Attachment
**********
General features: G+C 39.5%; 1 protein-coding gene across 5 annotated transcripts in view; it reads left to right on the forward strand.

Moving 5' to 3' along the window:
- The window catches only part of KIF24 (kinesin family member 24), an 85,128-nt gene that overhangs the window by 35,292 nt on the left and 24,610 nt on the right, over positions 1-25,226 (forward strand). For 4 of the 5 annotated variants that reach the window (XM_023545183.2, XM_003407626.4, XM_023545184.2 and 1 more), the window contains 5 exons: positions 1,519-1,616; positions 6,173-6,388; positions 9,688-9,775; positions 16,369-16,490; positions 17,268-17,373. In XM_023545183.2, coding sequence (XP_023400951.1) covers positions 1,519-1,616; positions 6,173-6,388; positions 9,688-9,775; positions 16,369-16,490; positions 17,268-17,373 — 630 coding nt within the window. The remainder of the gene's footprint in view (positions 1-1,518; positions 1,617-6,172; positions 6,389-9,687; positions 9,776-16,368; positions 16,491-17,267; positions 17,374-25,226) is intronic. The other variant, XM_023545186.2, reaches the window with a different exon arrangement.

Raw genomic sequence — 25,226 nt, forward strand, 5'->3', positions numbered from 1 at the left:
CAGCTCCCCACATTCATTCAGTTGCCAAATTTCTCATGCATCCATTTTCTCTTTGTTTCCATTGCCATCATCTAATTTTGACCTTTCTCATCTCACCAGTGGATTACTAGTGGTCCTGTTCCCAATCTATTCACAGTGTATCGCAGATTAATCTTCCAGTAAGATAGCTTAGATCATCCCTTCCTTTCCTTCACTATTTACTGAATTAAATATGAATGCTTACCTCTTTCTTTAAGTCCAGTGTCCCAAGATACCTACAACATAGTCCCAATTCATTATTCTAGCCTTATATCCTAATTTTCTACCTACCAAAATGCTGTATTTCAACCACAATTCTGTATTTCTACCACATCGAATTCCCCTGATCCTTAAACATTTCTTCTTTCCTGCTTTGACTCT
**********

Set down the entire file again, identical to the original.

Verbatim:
General features: G+C 39.5%; 1 protein-coding gene across 5 annotated transcripts in view; it reads left to right on the forward strand.

Moving 5' to 3' along the window:
- The window catches only part of KIF24 (kinesin family member 24), an 85,128-nt gene that overhangs the window by 35,292 nt on the left and 24,610 nt on the right, over positions 1-25,226 (forward strand). For 4 of the 5 annotated variants that reach the window (XM_023545183.2, XM_003407626.4, XM_023545184.2 and 1 more), the window contains 5 exons: positions 1,519-1,616; positions 6,173-6,388; positions 9,688-9,775; positions 16,369-16,490; positions 17,268-17,373. In XM_023545183.2, coding sequence (XP_023400951.1) covers positions 1,519-1,616; positions 6,173-6,388; positions 9,688-9,775; positions 16,369-16,490; positions 17,268-17,373 — 630 coding nt within the window. The remainder of the gene's footprint in view (positions 1-1,518; positions 1,617-6,172; positions 6,389-9,687; positions 9,776-16,368; positions 16,491-17,267; positions 17,374-25,226) is intronic. The other variant, XM_023545186.2, reaches the window with a different exon arrangement.

Raw genomic sequence — 25,226 nt, forward strand, 5'->3', positions numbered from 1 at the left:
CAGCTCCCCACATTCATTCAGTTGCCAAATTTCTCATGCATCCATTTTCTCTTTGTTTCCATTGCCATCATCTAATTTTGACCTTTCTCATCTCACCAGTGGATTACTAGTGGTCCTGTTCCCAATCTATTCACAGTGTATCGCAGATTAATCTTCCAGTAAGATAGCTTAGATCATCCCTTCCTTTCCTTCACTATTTACTGAATTAAATATGAATGCTTACCTCTTTCTTTAAGTCCAGTGTCCCAAGATACCTACAACATAGTCCCAATTCATTATTCTAGCCTTATATCCTAATTTTCTACCTACCAAAATGCTGTATTTCAACCACAATTCTGTATTTCTACCACATCGAATTCCCCTGATCCTTAAACATTTCTTCTTTCCTGCTTTGACTCT